Android: The IT community's latest problem child
Microsoft's Windows operating system spent close to two decades as the 'problem child' of the IT world - ubiquitous, buggy and easy to hack. But this week brought more evidence that Google and its Android mobile operating system may be taking that mantle from the Redmond, Washington, software giant.
Andrew Hoog, CEO, ViaForensics
Two stories this week highlighted Android's mounting security problems. First, researchers at Kaspersky Lab reported evidence that unknown assailants had used an Android application as bait in a targeted attack on Tibetan and Uyghur activists. Those communities have been the target of frequent, sophisticated attacks, which are believed to have the backing of the Chinese government.
Writing on Tuesday, Kaspersky researchers Costin Raiu, Kurt Baumgartner and Denis Maslennikov reported that a malicious, information-stealing Android application was pushed to attendees at the World Uyghur Conference in Geneva, Switzerland. The application, which was delivered in e-mail as an APK-format file, masqueraded as a conference-specific Android application, but pilfered information from infected phones, including the victim's contacts, call logs, SMS messages, geolocation and phone information.
The attacks were launched from the e-mail account of a Tibetan activist who had been hacked, and relied solely on social engineering to compromise victims. Kaspersky said it was the first example known of a targeted attack using a mobile phone application as bait, though there has long been evidence that cybercriminal and nation-backed groups were experimenting with such attacks. Android is a natural choice for this type of attack, given the more open application ecosystem that allows application installs outside of Google's official Google Play application store.
The other bad news for Android users came by way of ViaForensics, which published an analysis of a popular Android scheduling and task management application, Any.DO. That app has more than one million downloads from Google Play, and 50,000 reviews.
The application also has serious and exploitable security holes including a vulnerability that would allow an attacker to conduct a "man in the middle" attack on Any.DO users. ViaForensics said their analysis of the application revealed that the Android version of Any.Do failed to properly validate SSL (Secure Socket Layer) communications, leaving users vulnerable to Man-in-the-middle attacks. The application was also found to store user passwords in plain text, along with other sensitive data including: usernames, tasks, dates, times, emails and task data. The security holes present a "significant security risk to users," said Andrew Hoog, ViaForensics' CEO in the blog post.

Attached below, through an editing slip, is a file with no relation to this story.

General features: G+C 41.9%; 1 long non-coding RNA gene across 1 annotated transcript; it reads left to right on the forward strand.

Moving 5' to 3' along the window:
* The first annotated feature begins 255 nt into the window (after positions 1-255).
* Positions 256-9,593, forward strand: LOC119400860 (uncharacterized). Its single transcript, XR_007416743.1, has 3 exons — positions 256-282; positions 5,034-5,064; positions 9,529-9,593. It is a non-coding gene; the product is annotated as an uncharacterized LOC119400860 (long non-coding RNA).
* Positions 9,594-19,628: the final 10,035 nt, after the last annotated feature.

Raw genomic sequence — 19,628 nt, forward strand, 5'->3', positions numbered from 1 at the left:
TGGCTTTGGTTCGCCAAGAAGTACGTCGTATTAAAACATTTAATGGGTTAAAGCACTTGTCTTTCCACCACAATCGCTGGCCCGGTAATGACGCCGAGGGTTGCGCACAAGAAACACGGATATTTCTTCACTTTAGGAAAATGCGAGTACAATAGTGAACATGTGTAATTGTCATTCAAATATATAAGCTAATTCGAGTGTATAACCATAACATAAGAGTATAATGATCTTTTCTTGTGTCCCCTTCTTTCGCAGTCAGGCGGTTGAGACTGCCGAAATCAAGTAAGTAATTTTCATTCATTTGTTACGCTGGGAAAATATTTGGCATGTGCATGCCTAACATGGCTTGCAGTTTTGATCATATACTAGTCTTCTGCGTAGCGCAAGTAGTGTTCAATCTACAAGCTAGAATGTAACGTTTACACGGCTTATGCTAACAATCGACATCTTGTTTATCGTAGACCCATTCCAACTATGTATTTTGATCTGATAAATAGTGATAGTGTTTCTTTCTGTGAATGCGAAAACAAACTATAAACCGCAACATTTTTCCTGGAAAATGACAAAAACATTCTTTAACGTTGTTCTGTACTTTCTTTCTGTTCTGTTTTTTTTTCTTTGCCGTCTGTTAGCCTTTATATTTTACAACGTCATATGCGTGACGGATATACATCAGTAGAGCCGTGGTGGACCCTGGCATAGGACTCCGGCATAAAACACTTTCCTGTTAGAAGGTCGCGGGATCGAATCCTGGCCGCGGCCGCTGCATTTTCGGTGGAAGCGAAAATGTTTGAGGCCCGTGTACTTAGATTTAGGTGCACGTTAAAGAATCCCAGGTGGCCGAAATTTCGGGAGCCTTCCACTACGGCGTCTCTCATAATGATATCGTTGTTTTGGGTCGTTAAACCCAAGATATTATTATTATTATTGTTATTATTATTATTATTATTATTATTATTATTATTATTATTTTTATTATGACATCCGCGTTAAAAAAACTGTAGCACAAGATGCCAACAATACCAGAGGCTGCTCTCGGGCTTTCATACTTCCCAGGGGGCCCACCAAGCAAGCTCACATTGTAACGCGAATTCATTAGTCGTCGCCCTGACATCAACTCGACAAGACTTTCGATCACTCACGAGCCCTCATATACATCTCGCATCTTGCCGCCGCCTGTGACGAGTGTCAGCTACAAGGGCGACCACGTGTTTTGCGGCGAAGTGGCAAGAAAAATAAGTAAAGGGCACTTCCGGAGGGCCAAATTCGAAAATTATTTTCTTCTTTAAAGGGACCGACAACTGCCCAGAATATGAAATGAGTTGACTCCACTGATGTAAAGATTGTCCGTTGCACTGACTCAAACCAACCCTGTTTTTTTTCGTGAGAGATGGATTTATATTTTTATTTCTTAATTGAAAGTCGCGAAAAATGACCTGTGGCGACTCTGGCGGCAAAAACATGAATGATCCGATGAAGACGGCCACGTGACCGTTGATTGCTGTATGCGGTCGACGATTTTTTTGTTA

Contacted by ITworld, Hoog said that the man-in-the-middle vulnerability in the Any.DO application should be a concern to organizations, not just Any.DO's users.
"People reuse user names and passwords. There are lot of unprotected wifi networks that an attacker can use to set up a man in the middle attack. And this is the kind of application that's used by non-technical consumers. They're not going to be sitting there worry about security,'" he said.
Hoog said ViaForensics made many attempts to inform Any.DO about the vulnerability and share the results of its audits, but that the company did not respond to efforts by ViaForensics to reach out. Efforts by ITworld to reach Any.DO were also not returned.
Hoog said that Android's rapid adoption gives it the kind of exposure that makes it comparable to Microsoft Windows. However, most of the security issues that have been identified are the result of insecure and poorly written applications for the Android platform, not the underlying operating system. The proliferation of third party application stores offering Android applications is also an issue, he said.
But Hoog said that he isn't convinced that the Android operating system is any less secure than iOS - but says that Apple's model of centralized management of updates has many advantages over Google's model. "I hear CXOs saying to me 'I know that (Apple) might get it wrong with an update, but I feel confident that a fix will be issued right away and that my users will get it."
The bigger issue, says Hoog, is that mobile operating systems vendors like Google and Apple don't allow security companies to have the low-level access to their operating systems that's needed to implement security features for mobile devices such as malware detection, digital rights management and so on.
"We're in this predicament because, as a security industry, we're locked out of building the kinds of tools we need to manage mobile devices because of the way the mobile industry has developed. Until that changes, we're going to be locked in to doing one-off solutions where you'll have to jailbreak a phone to do low level testing."
Third party security products might not make mobile operating systems hack-proof, he said. But the industry has come up with tools to help manage and mitigate risk. "I may not be able to prevent everything, but at least I have data," he says. Currently, however, security firms and organizations that face mobile threats have a dearth of options. "All I see is the walled garden," Hoog said. "And it's not pretty - it's not all roses."